What is the compromise in "My Last Duchess" by Robert Browning?

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Lori Steinbach eNotes educator| Certified Educator

The word "compromise" never appears in Robert Browning's poem "My Last Duchess"; however, the idea of compromise is certainly presented--and the Duke refuses to do it.

The poem begins upstairs at the Duke's ancestral home. He is showing an emissary, the man sent by the father of the woman he intends to marry, a portrait of his former wife, the last duchess. The Duke's entire speech (made by a man who claims to have no skill at speaking) is a warning about the kind of woman he does not want to marry.

His last duchess was a lovely woman who cared about other people's feeling and was thankful even for little things, like riding a white donkey on the terrace or a branch from a cherry tree which someone once brought her. The problem was that she was as thankful for them as she was for the things he gave her. He says it was

...as if she ranked

My gift of a nine-hundred-years-old name

With anybody's gift. 

The Duke then asks, rhetorically, who would "stoop" low enough to accept such inexcusable behavior. If she had only been willing to treat him as if he were her lord and master, the man who gave her everything, he might have forgiven her; however, "E'en then would be some stooping; and I choose/Never to stoop."

Even after he told her the kind of behavior he expected of her, his wife, the last duchess, continued to smile at him in the same way that she smiled at everyone else. Finally the arrogant Duke could no longer bear it.

This grew; I gave commands;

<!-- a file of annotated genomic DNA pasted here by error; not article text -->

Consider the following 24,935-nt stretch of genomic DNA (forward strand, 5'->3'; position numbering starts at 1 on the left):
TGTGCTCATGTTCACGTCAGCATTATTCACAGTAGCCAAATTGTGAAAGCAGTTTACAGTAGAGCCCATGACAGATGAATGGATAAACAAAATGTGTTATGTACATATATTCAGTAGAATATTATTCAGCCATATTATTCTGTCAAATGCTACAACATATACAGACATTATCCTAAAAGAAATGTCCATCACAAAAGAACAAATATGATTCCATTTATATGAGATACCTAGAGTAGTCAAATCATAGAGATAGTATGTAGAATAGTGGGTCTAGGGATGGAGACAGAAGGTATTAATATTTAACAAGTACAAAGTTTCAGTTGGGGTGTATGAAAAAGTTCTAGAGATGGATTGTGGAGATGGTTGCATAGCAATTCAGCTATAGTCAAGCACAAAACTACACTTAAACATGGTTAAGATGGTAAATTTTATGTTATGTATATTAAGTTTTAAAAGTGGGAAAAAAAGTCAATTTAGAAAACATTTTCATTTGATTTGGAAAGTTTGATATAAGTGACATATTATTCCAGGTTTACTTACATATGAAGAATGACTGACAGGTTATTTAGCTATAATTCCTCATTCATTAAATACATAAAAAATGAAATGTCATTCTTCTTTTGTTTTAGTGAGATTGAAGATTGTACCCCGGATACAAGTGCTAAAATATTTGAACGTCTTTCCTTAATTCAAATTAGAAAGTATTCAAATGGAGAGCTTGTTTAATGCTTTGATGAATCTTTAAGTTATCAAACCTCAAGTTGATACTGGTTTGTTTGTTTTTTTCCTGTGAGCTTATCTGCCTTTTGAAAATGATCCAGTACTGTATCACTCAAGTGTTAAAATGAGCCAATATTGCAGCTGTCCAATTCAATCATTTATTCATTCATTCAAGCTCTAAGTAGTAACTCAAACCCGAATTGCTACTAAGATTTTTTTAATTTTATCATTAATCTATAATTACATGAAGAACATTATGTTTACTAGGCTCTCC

Then all smiles stopped together. 

The Duke ends his warning speech to the emissary with a reminder that he is powerful and intends to marry someone he can tame, his point reinforced by a nearby statue of Neptune taming a sea-horse.

The Duke is an arrogant man who chooses never to compromise (stoop), even for love. He killed his last duchess because she would not compromise (obey), and he does not intend to marry another woman who does not understand that he is unbending and she must do all the compromising. 




mwestwood eNotes educator| Certified Educator

With dramatic irony, the Duke compromises his chances of forming a marriage alliance with the daughter of a wealthy lord as he arrogantly reveals his jealousy, his overbearing pride, his determination to have things his way, and his preoccupation with possessions.

As he and his guest traverse the room, in his ironic misunderstanding of the relationship between the aesthetic and reality, the Duke introduces into the proposed merger of aristocratic name and dowry the portrait of his "last duchess."  This introduction becomes a compromise to the Duke's future marriage opportunity as in mentioning "that spot /Of joy into the Duchess' cheek" formed from "A heart...too soon made glad," he reveals not only her beauty, but his unreasonable jealousy. As he continues, his excessive pride is also bared when the Duke mentions 

'twas all one! My favor at her breast,...
The bough of cherries some officious fool
Broke in the orchard for her, the white mule
She rode with round the terrace--all and each
Would draw from her alike the approving speech,
Or blush, at least....as if she ranked
My gift of a nine-hundred-years-old name
With anyone's gift.

The very breathlessness of his speech uncovers the Duke's heated emotion and pride. Finally, as he and his guest descend the stairs, he points to a sculpture of Neptune, thus equating his "last duchess" with this bronze work of art, further compromising himself as a man who merely values his acquisitions.